In the last few decades, there has been a rise in remote work. In recent years, with the COVID-19 pandemic and other factors contributing to stress on society, more government agencies and government contractors were forced to rely heavily on remote work. An emerging trend appears to be that remote work is not going away, hiring is ramping up, and demand for talented staff is increasing. So how can employers embrace remote work and effectively manage teams that are offsite?

One of the biggest challenges with managing a virtual team may lie in communication, so it’s vital to create an environment where everyone feels valued. Remote work can be difficult if not managed correctly; however, it is possible to make a successful transition from onsite to remote staff by following these ten tips:

  1. Plan ahead, do research about where remote work is going, and what the current trends are.
  2. Communicate with your team about expectations on both ends. You don’t want to leave your remote workers in the dark wondering how to complete a task without any instruction or direction.
  3. Be open-minded. Look for new ways to do things that might include allowing more autonomy and creativity from your team, which can be a huge boon when it comes to remote work.
  4. Find the right people with the right skillsets. Not everyone is cut out for remote work, so make sure you select who you want on your remote team wisely.
  5. Use technology to your advantage. There are many tools that can help you and your team stay connected, whether it be video conferencing, chat software, or file sharing. Utilize them!
  6. Respect the time difference. If you’re in a different time zone than most of your team, make sure you’re aware of what time it is in their part of the world to avoid waking people up or sending messages too late into their night.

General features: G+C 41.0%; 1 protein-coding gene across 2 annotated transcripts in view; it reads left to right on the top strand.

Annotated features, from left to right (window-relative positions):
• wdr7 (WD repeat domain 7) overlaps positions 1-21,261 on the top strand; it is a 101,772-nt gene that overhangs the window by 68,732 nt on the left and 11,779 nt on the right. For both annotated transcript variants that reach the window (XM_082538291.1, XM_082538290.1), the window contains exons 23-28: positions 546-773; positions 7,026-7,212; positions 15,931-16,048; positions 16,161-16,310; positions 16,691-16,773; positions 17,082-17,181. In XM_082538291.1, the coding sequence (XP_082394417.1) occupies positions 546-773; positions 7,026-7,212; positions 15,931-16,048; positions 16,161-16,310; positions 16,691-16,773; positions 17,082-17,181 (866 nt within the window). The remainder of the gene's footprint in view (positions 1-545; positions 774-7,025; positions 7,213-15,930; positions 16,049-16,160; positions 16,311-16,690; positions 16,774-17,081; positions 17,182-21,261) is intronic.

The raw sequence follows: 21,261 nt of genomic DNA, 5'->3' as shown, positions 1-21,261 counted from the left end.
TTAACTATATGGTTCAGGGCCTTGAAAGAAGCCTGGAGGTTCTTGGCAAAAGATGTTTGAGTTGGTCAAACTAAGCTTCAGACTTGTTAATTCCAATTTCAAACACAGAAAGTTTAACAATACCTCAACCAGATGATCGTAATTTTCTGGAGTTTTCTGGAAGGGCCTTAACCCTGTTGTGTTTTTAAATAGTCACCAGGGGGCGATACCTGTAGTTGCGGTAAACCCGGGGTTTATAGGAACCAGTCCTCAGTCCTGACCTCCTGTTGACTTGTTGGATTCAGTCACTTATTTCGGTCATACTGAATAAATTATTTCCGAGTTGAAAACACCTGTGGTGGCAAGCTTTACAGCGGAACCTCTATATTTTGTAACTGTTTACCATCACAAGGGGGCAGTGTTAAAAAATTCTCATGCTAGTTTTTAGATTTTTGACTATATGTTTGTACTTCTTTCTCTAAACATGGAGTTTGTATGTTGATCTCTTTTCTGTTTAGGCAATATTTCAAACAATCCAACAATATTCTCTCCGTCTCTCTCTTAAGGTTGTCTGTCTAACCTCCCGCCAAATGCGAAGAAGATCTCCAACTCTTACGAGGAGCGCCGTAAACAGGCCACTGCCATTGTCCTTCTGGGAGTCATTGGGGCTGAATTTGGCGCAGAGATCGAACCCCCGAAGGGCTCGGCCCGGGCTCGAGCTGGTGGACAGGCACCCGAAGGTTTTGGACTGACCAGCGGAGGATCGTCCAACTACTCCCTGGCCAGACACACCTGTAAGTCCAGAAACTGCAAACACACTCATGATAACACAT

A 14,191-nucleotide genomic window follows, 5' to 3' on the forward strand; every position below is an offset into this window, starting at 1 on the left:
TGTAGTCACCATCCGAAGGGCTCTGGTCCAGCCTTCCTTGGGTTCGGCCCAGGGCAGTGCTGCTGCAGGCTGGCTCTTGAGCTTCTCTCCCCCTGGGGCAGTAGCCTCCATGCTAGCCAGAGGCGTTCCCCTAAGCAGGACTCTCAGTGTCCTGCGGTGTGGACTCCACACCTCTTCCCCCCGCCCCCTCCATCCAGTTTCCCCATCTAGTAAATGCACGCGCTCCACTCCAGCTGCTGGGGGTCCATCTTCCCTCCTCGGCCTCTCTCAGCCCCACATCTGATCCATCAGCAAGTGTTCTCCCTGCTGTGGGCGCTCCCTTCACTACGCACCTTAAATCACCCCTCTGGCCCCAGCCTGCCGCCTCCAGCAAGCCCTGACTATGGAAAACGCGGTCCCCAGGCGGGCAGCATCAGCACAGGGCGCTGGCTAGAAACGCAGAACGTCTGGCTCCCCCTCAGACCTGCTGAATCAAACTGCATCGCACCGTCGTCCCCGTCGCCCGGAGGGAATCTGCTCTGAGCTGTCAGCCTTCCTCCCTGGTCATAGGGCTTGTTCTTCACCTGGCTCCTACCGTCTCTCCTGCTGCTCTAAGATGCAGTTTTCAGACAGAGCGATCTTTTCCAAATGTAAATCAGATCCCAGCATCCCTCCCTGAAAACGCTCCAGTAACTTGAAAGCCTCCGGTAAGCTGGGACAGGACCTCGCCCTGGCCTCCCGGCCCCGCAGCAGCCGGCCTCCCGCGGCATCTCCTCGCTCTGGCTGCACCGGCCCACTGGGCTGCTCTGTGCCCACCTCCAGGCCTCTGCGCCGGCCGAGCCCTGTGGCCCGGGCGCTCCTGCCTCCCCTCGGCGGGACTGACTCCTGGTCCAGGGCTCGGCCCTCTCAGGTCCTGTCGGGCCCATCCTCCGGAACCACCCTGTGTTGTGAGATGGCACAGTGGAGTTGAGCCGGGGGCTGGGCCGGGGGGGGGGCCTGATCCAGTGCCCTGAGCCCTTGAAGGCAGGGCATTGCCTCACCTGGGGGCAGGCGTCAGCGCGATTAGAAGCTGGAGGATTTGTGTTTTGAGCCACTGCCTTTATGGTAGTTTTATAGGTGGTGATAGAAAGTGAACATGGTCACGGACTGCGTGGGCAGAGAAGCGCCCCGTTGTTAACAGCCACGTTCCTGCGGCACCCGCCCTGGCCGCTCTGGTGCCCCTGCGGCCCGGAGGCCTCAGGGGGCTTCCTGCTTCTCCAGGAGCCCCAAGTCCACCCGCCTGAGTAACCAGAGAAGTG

7. Make a plan for when emergencies arise. We know that sometimes there are unforeseen circumstances and things pop up at work without warning; make sure your remote workers have guidelines on how to handle emergencies in a way that doesn’t disrupt everyone’s workflow.
  8. Be clear with your team about when you are available to meet face to face. Sometimes it may be necessary for managers and leaders on the remote team to have video calls or do other types of meetings, so make this known ahead of time. Your employees shouldn’t have to wonder if you’re available when they need urgent help.
  9. Check in regularly. It’s easy for remote teams to feel isolated, so make sure your team knows that their work is appreciated and valued by checking in on them often with milestones or updates about the company at large.
  10. Offer rewards for great performance. This can be anything from a pat on the back to an extra day off or a bonus. Giving your team something to work towards will help keep them motivated when working remotely.

It’s vital to note that the popularity of remote work is likely here to stay, so smart executives will embrace this shift. In the end, employees should feel as though they are a part of something bigger than their own job. While there are certainly challenges that come with managing remote teams, if done correctly, remote workers can be an integral part of a company’s success. With careful planning and communication, employers can successfully make the switch to remote work by communicating expectations, leveraging technology, and creating systems and processes that increase team productivity while reducing face-to-face interaction.

Have a question specific to your company’s shift to remote work? Contact Neena Shukla, Partner and Government Contracting Team Leader.